Initially, the impact of Under the Streetlamp (the name comes from pop music history itself: credit for the rise of doo-wop can be attributed to those fledgling groups performing under a streetlamp—the most readily available spotlight in most cities—while perfecting their sound and creating a new style of music) was somewhat scattershot, according to Ingersoll.

“We had some shows on the books and we would perform them, then we’d go back to our lives,” he says. “Every time we’d do a show, we’d book a couple more. After a whole year out of the theater world, performing as Under the Streetlamp, we realized we’d inadvertently created a band.”

Formed in Chicago in 2010, Under the Streetlamp quickly earned a devoted following in the Windy City, earning a reputation for generation-bridging concerts that has paved the way to a much-anticipated debut CD/DVD. Titled Under The Streetlamp: Live!, the concert recording was picked up by PBS to serve as the centerpiece for pledge drives at local PBS affiliates across the country, including Los Angeles, Chicago (naturally), Philadelphia, Dallas, Washington D.C., Atlanta, Houston, Detroit, Seattle, Tampa, Minneapolis, Miami, Cleveland, Portland, Pittsburgh, Las Vegas, New Orleans and more.

The PBS special catapulted Under the Streetlamp into the national spotlight—which they share with The Midtown Men, a four-man ensemble featuring four of the original stars of Jersey Boys on Broadway: Daniel Reichard, Tony Award-winner Christian Hoff, J. Robert Spencer and Michael Longoria—launching them on their first national tour in 2012.

Should we expect a rumble someday when the sharp-dressed and stylish, suit-clad men from Under the Streetlamp and the four Midtown Men find themselves at the same intersection in some unnamed and unexpected American city? Cunio laughs uproariously: “It would be the lamest rumble ever! But, boy, would we be well-dressed!”

“I think there are enough fans for the type of music we do and The Midtown Men do to keep all of us on the road for a long time,” Ingersoll laughs. “They’re great guys!”

And while rumbles aren’t the order of the day—unless, perhaps, they find themselves in the same town as a West Side Story road company—the men of Under the Streetlamp seem to find their fair share of fun on the highways, byways and interstates of the United States.

“Touring together is a blast!” exclaims Cunio. “It’s like summer camp…we’re on a bus, living out of suitcases, don’t know what cities we’re in at the time…we sing every night and we have to take care of ourselves, our voices, but basically what you have is a bus full of grown men acting like 12-year-old boys.”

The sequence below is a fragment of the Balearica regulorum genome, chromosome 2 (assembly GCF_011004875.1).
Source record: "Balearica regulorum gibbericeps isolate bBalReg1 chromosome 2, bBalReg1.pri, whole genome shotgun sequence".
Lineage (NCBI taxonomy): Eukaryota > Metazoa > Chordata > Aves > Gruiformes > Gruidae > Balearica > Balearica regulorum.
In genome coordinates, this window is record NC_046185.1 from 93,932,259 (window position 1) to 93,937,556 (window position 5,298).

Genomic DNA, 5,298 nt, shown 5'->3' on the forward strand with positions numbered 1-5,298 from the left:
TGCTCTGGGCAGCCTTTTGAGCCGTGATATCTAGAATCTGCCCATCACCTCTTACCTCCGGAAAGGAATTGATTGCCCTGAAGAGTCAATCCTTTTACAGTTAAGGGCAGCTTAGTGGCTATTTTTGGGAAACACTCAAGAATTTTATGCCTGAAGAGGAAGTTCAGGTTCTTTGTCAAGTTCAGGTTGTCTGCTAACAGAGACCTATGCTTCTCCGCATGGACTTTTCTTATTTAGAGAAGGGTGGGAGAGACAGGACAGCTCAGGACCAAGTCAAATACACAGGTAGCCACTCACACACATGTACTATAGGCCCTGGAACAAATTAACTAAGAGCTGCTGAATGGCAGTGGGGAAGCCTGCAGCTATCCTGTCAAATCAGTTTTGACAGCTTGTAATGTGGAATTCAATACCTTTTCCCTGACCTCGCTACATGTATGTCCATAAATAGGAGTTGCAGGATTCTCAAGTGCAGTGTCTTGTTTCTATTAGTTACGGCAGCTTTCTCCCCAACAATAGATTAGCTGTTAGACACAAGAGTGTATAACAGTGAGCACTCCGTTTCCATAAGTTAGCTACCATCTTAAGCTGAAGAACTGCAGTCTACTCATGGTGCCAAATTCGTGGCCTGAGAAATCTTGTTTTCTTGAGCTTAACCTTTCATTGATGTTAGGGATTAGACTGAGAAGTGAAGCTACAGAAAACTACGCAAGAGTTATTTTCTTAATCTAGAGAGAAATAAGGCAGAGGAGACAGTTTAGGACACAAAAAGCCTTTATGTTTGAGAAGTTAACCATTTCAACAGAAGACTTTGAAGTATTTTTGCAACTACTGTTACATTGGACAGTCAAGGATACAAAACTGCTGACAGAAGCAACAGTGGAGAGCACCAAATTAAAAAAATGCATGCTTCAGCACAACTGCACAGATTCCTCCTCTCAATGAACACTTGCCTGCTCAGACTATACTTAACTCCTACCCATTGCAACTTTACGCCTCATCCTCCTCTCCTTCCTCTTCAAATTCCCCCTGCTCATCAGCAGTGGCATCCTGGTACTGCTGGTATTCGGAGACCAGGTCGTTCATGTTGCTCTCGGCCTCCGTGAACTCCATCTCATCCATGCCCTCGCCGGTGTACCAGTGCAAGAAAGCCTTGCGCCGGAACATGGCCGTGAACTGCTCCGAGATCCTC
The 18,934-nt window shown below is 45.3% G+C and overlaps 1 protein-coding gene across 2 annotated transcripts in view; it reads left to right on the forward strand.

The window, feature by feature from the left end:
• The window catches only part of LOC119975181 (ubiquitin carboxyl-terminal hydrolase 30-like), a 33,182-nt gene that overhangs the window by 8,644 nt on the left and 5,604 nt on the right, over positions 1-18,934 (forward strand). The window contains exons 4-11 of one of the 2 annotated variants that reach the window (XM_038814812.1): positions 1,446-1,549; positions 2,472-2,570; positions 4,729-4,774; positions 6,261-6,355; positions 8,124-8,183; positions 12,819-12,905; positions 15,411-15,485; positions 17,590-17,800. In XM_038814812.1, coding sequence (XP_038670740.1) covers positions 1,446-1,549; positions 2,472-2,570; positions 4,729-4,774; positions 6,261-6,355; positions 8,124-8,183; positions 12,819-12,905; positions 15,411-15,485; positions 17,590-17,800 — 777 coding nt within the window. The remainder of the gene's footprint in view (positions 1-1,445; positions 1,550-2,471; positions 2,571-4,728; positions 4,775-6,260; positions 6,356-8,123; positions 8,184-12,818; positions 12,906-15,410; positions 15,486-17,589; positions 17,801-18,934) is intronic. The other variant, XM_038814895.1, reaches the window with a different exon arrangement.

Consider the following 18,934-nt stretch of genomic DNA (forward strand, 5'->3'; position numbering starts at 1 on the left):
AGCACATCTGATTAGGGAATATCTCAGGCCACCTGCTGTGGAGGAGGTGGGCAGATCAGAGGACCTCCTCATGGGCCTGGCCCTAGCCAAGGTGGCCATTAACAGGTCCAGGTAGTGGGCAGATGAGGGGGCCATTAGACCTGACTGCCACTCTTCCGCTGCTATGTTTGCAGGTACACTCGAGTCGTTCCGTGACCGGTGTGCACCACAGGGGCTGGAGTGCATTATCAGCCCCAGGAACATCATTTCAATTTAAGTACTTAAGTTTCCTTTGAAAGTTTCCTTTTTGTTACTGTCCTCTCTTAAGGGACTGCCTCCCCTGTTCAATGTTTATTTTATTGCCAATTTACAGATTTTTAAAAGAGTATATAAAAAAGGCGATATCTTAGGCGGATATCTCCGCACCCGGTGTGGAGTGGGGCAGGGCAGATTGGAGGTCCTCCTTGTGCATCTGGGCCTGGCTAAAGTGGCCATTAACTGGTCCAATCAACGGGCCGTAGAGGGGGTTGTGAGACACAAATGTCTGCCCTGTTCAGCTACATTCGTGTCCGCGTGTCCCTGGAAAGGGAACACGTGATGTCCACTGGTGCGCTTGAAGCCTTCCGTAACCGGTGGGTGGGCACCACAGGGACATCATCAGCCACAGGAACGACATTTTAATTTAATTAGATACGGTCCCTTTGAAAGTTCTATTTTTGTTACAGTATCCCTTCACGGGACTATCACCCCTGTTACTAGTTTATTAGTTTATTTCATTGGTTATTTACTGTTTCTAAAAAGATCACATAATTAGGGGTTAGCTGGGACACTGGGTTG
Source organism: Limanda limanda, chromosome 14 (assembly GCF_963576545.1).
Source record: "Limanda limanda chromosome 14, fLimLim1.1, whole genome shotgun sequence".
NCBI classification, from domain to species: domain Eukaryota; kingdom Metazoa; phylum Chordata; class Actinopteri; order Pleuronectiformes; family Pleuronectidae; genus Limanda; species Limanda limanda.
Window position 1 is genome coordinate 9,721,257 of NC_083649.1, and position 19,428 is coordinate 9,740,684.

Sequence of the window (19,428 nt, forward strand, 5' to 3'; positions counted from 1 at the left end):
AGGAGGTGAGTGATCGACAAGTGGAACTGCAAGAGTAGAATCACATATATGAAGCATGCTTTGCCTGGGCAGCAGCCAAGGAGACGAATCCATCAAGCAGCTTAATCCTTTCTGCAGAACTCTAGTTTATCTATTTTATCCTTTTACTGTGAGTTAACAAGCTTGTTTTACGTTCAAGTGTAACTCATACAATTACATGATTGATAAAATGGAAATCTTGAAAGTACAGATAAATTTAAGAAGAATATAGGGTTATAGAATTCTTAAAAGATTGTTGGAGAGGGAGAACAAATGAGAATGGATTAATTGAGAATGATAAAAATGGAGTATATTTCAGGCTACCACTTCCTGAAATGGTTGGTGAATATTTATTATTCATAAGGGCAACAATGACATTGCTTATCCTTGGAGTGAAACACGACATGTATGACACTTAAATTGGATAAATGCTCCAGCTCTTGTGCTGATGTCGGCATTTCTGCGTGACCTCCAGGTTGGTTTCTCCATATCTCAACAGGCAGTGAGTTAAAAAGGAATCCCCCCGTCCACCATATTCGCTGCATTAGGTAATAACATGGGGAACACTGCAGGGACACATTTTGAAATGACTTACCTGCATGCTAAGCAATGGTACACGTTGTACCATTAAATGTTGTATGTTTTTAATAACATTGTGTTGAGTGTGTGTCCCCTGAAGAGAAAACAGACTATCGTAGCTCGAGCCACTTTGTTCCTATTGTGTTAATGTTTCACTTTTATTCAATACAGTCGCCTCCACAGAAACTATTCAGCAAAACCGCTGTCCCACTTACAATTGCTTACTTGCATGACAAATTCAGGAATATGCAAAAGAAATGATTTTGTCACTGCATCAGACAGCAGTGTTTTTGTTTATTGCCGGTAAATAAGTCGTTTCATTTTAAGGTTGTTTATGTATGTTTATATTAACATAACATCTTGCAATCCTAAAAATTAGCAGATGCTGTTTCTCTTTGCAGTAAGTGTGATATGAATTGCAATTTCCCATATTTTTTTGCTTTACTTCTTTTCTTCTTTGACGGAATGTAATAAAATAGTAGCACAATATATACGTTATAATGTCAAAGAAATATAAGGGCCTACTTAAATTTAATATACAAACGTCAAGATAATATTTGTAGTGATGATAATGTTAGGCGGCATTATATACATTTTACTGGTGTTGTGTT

But when it comes time to buckle down and get serious about their act, the four are all-business, Cunio and Ingersoll assure us.

“We’ve each been in the business long enough to know our strengths and weaknesses and it becomes obvious who should sing what songs, who should take what solos and what movement works best for us,” Ingersoll says. “It’s our great strength, really; we don’t step on one another’s toes. We have four lead singers, but our voices are very different and I’m not going to sing a song that’s right for Cunio and he’s not going to sing a song that’s better suited to me.”

It’s that collaborative effort, the artistic symbiosis, of Under the Streetlamp that speaks most eloquently to Cunio’s heart, he admits. “It’s a great privilege to see how much joy the music brings to our audience,” he says. “The music is the excuse for us to get together to cut up—it’s a party and we want the audience to respond to that—but what we found is that the music elicits something deeper, something that resonates in each of us and it’s a privilege to be a part of it.”

“In our lives, individually, we were journeyman actors, performers and entertainers,” Cunio continues. “We’ve all had consistent work and have had the ability to make a living, but [Under the Streetlamp] is something none of us take for granted. It really allows you to appreciate every opportunity that we are all collectively enjoying about this experience.

The music they perform recalls “a time when we weren’t encumbered by social networking…there was just one radio station. When people come to our shows they know the words to everything we’re doing up onstage…it’s uncomplicated, uncynical entertainment—and there’s always a need for that,” Cunio muses. “The whole experience has been so organic and unexpected, and we’re savoring every moment of it. Any career in the performing arts is seasonal, so it’s all about perseverance. I have been given so many opportunities in my career—you go into any job knowing it’s probably not going to last forever, so for us to be able to have this journey now is something we have to enjoy and to be grateful for.”

For Ingersoll, his Under the Streetlamp experience is an example of the greater good that creative performance can be: “If what you’re doing makes people happy, then you’ll have a career. We try to serve our audiences in the very best possible way. It’s an incredible job!”